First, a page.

A New Opportunity for Facebook? Or Google’s Worst Nightmare?

If Mark Zuckerberg’s vision for the future can be implemented, web surfers will soon have a new way to search. Facebook’s (NASDAQ:FB) Co-founder and CEO, Mark Zuckerberg mentioned during an interview at San Francisco’s TechCrunch Disrupt conference on Tuesday, the company’s plans to unveil a social search engine that could pose a threat to Google (NASDAQ:GOOG).

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Facebook already has most of the components needed to challenge the search giant. At yesterday’s conference, Zuckerberg said the social network fields one billion search queries a day, “and we’re basically not even trying.” One billion queries is 20 times the amount Microsoft’s (NASDAQ:MSFT) Bing receives and a third the amount of Google’s search queries. Volume is not the only area in which Facebook’s social search engine could be competitive. Its success would be in the search engine’s ability to compile results from socially-relevant information supplied by its users.  And Facebook has a wealth of user data from its almost one billion users and more than five million daily status updates.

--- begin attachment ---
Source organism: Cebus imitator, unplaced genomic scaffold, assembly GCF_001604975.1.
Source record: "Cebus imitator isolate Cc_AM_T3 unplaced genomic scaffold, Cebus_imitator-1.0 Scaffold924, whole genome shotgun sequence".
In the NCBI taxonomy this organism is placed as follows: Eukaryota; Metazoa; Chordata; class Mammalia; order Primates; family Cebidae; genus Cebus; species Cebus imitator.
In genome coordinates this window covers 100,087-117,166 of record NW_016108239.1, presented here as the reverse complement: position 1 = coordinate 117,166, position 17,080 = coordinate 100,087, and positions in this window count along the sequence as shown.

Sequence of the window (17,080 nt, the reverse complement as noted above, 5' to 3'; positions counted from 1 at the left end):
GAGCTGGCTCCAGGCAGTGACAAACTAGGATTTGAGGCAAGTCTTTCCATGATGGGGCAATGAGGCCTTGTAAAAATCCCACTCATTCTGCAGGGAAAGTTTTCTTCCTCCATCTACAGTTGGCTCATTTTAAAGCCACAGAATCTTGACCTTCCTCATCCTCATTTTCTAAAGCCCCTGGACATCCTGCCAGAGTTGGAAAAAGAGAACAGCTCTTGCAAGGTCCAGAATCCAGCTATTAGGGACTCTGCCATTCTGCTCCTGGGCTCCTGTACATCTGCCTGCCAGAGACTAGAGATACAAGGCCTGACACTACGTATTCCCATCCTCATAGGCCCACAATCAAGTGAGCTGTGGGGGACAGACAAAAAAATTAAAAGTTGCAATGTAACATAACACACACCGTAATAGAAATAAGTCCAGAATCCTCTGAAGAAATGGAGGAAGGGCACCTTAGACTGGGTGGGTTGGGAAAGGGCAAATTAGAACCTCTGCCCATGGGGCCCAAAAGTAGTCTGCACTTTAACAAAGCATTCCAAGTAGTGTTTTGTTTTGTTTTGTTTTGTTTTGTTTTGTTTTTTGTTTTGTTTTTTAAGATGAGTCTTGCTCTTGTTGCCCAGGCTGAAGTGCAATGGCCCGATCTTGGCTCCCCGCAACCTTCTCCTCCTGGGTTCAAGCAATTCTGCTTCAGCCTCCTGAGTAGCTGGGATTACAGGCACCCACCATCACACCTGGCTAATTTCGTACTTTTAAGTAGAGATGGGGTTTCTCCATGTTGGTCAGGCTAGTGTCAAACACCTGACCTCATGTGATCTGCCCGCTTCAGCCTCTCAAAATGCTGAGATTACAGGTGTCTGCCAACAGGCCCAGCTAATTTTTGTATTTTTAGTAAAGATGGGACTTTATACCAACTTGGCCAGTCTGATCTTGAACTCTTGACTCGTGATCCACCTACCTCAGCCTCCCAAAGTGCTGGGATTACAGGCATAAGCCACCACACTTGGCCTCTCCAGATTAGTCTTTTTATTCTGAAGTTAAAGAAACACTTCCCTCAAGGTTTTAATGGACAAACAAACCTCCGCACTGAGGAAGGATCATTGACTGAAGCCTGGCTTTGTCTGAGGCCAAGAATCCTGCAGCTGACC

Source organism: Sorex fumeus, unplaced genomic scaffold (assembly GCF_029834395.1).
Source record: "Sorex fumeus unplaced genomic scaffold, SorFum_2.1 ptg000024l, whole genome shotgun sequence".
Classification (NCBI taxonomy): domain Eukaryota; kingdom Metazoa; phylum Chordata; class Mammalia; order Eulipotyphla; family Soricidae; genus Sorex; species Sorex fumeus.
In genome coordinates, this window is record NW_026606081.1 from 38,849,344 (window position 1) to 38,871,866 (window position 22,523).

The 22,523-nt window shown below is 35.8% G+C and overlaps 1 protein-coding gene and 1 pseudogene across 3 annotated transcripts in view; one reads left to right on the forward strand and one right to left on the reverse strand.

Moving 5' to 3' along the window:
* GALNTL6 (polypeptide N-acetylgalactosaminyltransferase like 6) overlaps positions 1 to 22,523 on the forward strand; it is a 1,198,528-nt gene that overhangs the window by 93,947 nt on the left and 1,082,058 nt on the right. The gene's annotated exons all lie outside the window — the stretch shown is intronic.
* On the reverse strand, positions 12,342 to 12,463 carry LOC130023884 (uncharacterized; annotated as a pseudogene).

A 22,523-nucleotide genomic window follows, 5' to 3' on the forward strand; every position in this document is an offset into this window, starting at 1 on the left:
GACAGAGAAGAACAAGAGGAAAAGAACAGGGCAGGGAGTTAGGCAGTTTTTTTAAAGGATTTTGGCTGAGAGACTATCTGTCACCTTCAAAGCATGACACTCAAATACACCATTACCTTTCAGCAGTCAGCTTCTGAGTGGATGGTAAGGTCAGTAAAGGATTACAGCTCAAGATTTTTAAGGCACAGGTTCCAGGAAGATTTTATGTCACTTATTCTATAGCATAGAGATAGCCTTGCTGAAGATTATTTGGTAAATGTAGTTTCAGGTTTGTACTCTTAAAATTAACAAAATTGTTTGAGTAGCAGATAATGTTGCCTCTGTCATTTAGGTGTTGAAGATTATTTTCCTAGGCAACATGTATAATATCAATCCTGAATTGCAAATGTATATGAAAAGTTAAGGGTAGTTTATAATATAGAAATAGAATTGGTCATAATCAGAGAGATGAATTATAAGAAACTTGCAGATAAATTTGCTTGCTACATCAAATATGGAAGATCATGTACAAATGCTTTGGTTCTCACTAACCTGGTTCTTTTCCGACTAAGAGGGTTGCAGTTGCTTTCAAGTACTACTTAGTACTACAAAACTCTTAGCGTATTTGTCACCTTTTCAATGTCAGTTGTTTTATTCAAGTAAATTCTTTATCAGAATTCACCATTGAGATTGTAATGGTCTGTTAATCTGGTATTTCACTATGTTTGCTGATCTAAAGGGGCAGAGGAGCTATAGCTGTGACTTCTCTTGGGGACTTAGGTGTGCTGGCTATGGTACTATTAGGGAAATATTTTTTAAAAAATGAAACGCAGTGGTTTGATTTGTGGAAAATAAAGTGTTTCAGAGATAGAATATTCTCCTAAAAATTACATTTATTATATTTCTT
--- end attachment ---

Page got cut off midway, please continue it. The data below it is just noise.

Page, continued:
“Search engines are really evolving towards giving you a set of answers… like, I have a specific question, answer this question for me,” Zuckerberg said. “And when you think about it from that perspective, Facebook is pretty uniquely positioned to answer a lot of the questions that people have.”

With Facebook’s store of user information, its social search engine will be able to provide much different answers those Google is currently able: the answer to specific questions. The example given by Zuckerberg was, “What sushi restaurants have my friends gone to in New York, and liked?” Google has not been programmed to return search results to such queries.  Instead, Google would show you what restaurants are within a few miles to your location and provide the restaurant’s reviews from Yelp (NYSE:YELP) or its recently purchased reviewer Zagat. It will not tell you what you what your friends liked, unless they happen to use Google+.   Google’s social network was meant to supply socially-relevant data for target advertising and expanded search results, yet its “Search Plus Your World” feature primarily shows content from Google’s network.

Google, like Facebook, is moving away from keywords and links, in favor of being able to answer a fully stated question.  But the company, who has been adding expert information from sources like Wikipedia and Zagat, is a few steps away from matching what Facebook hints it will be able to do with its search engine.  It has no such wealth of socially-relevant data, and while the ultimate value of peer recommendations may be questionable, this could another opportunity for Facebook to reinvent the social age.

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